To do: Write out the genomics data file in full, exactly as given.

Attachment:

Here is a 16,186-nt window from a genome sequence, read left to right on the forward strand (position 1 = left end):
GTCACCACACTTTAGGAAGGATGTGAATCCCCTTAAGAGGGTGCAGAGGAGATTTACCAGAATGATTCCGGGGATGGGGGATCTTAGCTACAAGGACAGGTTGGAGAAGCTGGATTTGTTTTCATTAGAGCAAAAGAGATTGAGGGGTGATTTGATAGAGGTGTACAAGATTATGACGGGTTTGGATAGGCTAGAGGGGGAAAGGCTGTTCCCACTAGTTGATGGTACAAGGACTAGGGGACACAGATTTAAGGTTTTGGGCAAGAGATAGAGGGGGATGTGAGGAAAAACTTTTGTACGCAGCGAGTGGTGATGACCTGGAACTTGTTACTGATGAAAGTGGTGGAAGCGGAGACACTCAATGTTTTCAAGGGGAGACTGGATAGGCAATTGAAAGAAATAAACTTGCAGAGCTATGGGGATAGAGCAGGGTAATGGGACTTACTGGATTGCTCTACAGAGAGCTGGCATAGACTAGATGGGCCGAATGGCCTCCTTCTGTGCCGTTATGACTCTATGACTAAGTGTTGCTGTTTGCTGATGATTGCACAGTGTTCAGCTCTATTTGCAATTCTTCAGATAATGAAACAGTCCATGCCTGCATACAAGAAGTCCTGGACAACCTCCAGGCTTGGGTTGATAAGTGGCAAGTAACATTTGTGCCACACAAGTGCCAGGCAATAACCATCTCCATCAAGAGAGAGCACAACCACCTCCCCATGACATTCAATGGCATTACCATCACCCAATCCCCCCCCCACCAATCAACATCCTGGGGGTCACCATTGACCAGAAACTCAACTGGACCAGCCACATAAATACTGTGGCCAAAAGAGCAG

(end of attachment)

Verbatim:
Here is a 16,186-nt window from a genome sequence, read left to right on the forward strand (position 1 = left end):
GTCACCACACTTTAGGAAGGATGTGAATCCCCTTAAGAGGGTGCAGAGGAGATTTACCAGAATGATTCCGGGGATGGGGGATCTTAGCTACAAGGACAGGTTGGAGAAGCTGGATTTGTTTTCATTAGAGCAAAAGAGATTGAGGGGTGATTTGATAGAGGTGTACAAGATTATGACGGGTTTGGATAGGCTAGAGGGGGAAAGGCTGTTCCCACTAGTTGATGGTACAAGGACTAGGGGACACAGATTTAAGGTTTTGGGCAAGAGATAGAGGGGGATGTGAGGAAAAACTTTTGTACGCAGCGAGTGGTGATGACCTGGAACTTGTTACTGATGAAAGTGGTGGAAGCGGAGACACTCAATGTTTTCAAGGGGAGACTGGATAGGCAATTGAAAGAAATAAACTTGCAGAGCTATGGGGATAGAGCAGGGTAATGGGACTTACTGGATTGCTCTACAGAGAGCTGGCATAGACTAGATGGGCCGAATGGCCTCCTTCTGTGCCGTTATGACTCTATGACTAAGTGTTGCTGTTTGCTGATGATTGCACAGTGTTCAGCTCTATTTGCAATTCTTCAGATAATGAAACAGTCCATGCCTGCATACAAGAAGTCCTGGACAACCTCCAGGCTTGGGTTGATAAGTGGCAAGTAACATTTGTGCCACACAAGTGCCAGGCAATAACCATCTCCATCAAGAGAGAGCACAACCACCTCCCCATGACATTCAATGGCATTACCATCACCCAATCCCCCCCCCACCAATCAACATCCTGGGGGTCACCATTGACCAGAAACTCAACTGGACCAGCCACATAAATACTGTGGCCAAAAGAGCAG